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Current news of tariffs and trade wars is the latest evidence that the ideology of free trade and globalization is under attack. This battle isn’t being fought in classrooms or among academics (most economists view free trade as broadly beneficial for the global economy), but on the front lines of social media. “Free trade supporters have lost the debate completely in… this new space,” stated Andrew Wilson during our NOW 2018 panel on trade policy.

According to Wilson, free trade proponents have a communication problem: Despite convincing arguments, they have steadily lost ground to inflammatory anti-trade rhetoric that connects emotionally on issues like jobs or security. Social media has enabled extreme views on trade to become a part of mainstream thinking.

Carla Hills, a former U.S. trade representative and chief negotiator on NAFTA, noted that many Americans don’t understand the extent to which future U.S. growth depends on international trade. “With five percent of the world’s population producing 15 percent of the world’s output, we can’t just look inward. We need the markets overseas.” The data backs her up: A recent Peterson Institute report found that freer trade helped annual U.S. GDP grow by $2.1 trillion between 1950 and 2016.

Ron Kirk had a different experience with trade and NAFTA, as mayor of Dallas in the 1990s. NAFTA helped open up new markets for local businesses, but he saw the instinctive fear that in some cases transcended logic, among many who feared their jobs would be outsourced due to NAFTA. He recalled a Dallas factory worker who had complained to him that NAFTA had led to his factory being shuttered—in reality, the worker’s job had been lost years before NAFTA was signed.

Over time, many more U.S. manufacturing jobs have been lost to technological advancements and automation than to trade. Neither the public nor the private sector adequately trained or invested in those displaced workers. Thea Lee noted that free trade policies have generally failed to proactively protect U.S. workers, and ultimately these failures have contributed to the recent populist backlash. In Lee’s view, future trade policies are set up for failure if they do not adequately address workers’ rights and important issues such as environmental protection.

While disagreeing on several points, the panelists found consensus on several key points. They agreed that the current administration’s trade moves have been poorly communicated, creating a great deal of uncertainty for U.S. businesses and major U.S. trade partners. This uncertainty could drag the economy down if it begins to affect business decisions and overall sentiment. Also, they all felt that the World Trade Organization, while not perfect, is still our best option for resolving trade disputes because it is the only mechanism we have for enforcing global trade discipline. As Kirk described the organization, it is “the best house on a bad block.”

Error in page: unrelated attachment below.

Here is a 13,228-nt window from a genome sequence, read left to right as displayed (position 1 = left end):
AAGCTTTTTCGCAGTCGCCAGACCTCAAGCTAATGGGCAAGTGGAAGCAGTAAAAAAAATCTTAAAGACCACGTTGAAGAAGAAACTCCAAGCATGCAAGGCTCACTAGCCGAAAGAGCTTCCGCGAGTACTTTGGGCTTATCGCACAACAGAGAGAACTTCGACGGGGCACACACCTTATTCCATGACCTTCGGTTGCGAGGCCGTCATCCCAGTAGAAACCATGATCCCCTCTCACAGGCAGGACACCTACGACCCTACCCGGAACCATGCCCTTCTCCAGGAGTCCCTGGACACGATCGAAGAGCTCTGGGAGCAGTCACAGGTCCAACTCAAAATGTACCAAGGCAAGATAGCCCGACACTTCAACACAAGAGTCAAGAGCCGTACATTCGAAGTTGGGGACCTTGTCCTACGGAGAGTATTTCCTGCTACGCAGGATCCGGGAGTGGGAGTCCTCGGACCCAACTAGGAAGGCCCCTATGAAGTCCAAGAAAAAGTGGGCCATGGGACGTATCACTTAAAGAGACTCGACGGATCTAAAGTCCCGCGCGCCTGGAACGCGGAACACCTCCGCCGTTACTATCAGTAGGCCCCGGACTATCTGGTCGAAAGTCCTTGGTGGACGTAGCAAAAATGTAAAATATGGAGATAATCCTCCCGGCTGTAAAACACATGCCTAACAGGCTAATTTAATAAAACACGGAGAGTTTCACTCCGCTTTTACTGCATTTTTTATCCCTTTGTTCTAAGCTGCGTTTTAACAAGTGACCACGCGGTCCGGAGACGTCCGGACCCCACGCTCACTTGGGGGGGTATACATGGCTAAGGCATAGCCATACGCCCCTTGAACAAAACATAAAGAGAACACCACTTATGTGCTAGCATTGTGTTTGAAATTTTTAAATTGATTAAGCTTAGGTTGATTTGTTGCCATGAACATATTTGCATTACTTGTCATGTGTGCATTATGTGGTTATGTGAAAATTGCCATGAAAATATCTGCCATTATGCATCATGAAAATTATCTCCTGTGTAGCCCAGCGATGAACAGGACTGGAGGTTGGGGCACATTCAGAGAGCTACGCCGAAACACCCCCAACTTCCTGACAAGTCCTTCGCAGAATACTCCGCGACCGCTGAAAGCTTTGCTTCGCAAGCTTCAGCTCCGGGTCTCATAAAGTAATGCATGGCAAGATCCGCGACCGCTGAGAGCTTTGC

Finally, the panel all emphasized that education and investment in U.S. workers are critical for U.S. competitiveness in the future. Many displaced workers don’t have the skills for better jobs that are now abundant in America. Hills discussed the millions of high-paying, technology-oriented jobs that are currently unfilled in the U.S. due to a lack of skilled workers. Kirk also called for better education and skill training so we can compete with China. Lee argued that advocating for workers through fair policies and education is a win-win: It would address trade issues and also serve domestic political agendas. Finally, Wilson noted that proper education and skill training would also address the communication and messaging problem for free trade supporters by replacing fear with confidence among many workers. If the U.S. can educate its working class to excel in a broader range of emerging industries, maybe it can replace fear with confidence as the dominant narrative thread when it comes to free trade. 




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